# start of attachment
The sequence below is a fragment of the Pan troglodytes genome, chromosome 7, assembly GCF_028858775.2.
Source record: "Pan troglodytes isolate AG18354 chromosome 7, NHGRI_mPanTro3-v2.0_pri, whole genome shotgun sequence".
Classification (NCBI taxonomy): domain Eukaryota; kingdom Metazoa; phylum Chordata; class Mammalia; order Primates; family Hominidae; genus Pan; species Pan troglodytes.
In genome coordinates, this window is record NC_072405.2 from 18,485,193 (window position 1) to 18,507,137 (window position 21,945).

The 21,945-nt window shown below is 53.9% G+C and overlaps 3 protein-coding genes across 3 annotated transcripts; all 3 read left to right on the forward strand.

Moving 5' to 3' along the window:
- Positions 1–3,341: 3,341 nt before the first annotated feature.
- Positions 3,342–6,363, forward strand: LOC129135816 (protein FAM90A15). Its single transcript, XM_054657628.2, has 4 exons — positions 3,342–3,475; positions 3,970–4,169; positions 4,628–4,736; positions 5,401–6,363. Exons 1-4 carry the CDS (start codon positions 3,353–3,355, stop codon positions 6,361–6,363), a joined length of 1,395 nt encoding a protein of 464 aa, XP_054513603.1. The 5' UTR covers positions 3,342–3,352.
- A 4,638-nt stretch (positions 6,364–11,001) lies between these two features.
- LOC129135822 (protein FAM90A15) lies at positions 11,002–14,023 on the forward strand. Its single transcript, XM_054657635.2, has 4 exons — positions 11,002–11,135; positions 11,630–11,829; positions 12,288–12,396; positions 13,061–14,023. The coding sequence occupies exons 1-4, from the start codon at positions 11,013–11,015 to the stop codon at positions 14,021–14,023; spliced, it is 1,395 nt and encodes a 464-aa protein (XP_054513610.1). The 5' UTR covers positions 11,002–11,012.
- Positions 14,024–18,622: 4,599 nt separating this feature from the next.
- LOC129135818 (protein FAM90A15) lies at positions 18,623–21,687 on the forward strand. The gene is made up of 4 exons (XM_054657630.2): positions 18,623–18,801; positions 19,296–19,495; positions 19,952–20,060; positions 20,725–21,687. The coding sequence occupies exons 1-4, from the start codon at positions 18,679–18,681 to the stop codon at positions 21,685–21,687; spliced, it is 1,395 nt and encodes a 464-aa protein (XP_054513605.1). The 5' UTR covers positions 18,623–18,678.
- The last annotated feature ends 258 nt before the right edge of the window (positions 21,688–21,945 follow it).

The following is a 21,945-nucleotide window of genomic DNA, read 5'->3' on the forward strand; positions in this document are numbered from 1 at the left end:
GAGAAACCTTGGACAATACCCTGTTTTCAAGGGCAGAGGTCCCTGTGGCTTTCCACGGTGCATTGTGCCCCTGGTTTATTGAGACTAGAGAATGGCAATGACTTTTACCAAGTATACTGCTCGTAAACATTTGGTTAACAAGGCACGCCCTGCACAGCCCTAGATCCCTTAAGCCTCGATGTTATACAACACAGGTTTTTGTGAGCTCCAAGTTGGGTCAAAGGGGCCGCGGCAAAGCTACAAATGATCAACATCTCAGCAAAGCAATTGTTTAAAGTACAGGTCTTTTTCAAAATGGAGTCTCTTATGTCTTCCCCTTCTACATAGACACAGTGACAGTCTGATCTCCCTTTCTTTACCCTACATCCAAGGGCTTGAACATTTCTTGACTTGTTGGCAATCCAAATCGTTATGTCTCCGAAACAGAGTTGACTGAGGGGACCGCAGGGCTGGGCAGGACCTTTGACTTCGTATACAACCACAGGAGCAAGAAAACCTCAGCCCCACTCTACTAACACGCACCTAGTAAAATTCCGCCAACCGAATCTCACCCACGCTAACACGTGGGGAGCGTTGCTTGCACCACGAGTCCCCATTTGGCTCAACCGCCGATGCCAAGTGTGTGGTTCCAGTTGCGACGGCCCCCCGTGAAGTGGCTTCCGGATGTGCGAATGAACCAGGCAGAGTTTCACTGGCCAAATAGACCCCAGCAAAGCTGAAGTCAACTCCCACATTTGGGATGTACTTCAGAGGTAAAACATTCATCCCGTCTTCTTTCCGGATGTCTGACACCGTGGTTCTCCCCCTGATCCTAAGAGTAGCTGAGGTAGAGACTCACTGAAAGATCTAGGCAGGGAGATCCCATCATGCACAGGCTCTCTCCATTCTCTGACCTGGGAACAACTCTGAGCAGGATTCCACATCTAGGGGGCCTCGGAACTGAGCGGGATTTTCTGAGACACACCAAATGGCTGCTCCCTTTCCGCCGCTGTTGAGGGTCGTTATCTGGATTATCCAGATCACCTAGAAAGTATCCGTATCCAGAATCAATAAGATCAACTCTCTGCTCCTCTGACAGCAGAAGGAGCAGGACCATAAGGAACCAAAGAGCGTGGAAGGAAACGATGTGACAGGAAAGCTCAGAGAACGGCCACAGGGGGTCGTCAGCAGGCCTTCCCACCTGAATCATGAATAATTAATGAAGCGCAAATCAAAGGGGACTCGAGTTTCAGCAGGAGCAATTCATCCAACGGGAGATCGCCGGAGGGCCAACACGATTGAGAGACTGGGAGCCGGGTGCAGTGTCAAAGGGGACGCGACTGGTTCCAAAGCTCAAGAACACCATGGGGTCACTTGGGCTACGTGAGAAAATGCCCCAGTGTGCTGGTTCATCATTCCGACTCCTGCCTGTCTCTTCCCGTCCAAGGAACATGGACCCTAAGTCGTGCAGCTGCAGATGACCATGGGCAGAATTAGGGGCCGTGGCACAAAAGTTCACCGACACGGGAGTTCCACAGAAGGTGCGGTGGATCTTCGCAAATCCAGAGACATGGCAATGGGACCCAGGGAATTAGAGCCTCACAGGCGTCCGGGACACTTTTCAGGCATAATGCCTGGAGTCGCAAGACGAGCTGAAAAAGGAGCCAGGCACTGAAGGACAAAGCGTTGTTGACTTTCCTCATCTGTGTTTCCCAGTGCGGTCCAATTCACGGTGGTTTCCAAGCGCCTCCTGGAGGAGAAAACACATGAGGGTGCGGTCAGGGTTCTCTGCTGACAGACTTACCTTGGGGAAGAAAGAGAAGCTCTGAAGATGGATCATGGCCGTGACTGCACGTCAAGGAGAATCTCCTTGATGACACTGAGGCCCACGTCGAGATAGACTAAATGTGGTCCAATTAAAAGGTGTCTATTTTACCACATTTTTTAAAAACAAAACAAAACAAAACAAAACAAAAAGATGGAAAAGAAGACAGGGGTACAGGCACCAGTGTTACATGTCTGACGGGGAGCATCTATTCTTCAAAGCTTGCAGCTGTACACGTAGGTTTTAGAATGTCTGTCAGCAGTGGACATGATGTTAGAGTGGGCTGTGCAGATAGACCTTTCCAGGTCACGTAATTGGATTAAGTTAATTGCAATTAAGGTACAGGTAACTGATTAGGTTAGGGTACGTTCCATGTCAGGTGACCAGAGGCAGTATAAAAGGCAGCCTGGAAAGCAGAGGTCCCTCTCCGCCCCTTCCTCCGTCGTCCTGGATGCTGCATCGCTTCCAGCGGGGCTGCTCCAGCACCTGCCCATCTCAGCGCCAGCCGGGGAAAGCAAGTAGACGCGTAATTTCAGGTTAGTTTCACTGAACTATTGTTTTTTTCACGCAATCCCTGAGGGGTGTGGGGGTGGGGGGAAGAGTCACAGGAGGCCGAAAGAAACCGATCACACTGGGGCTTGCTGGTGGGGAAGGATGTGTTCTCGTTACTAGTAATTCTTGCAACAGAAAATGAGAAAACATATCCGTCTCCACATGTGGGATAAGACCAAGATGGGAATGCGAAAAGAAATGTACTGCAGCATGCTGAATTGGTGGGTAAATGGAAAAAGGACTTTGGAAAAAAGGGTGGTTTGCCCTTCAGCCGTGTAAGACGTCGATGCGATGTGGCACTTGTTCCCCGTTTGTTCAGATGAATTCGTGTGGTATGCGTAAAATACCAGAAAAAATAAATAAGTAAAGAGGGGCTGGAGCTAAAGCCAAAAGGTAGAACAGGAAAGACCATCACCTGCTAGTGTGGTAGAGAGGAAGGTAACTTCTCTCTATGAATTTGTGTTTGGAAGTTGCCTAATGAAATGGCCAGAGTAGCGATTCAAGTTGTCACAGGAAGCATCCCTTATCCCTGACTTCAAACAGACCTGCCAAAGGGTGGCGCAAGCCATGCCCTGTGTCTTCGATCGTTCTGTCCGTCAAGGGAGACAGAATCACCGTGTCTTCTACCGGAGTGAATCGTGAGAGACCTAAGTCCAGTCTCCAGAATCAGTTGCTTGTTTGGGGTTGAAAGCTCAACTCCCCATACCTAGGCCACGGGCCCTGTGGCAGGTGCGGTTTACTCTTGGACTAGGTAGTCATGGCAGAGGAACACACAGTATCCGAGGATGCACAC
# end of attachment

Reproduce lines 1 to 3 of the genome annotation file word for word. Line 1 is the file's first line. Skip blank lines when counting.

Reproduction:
The sequence below is a fragment of the Pan troglodytes genome, chromosome 7, assembly GCF_028858775.2.
Source record: "Pan troglodytes isolate AG18354 chromosome 7, NHGRI_mPanTro3-v2.0_pri, whole genome shotgun sequence".
Classification (NCBI taxonomy): domain Eukaryota; kingdom Metazoa; phylum Chordata; class Mammalia; order Primates; family Hominidae; genus Pan; species Pan troglodytes.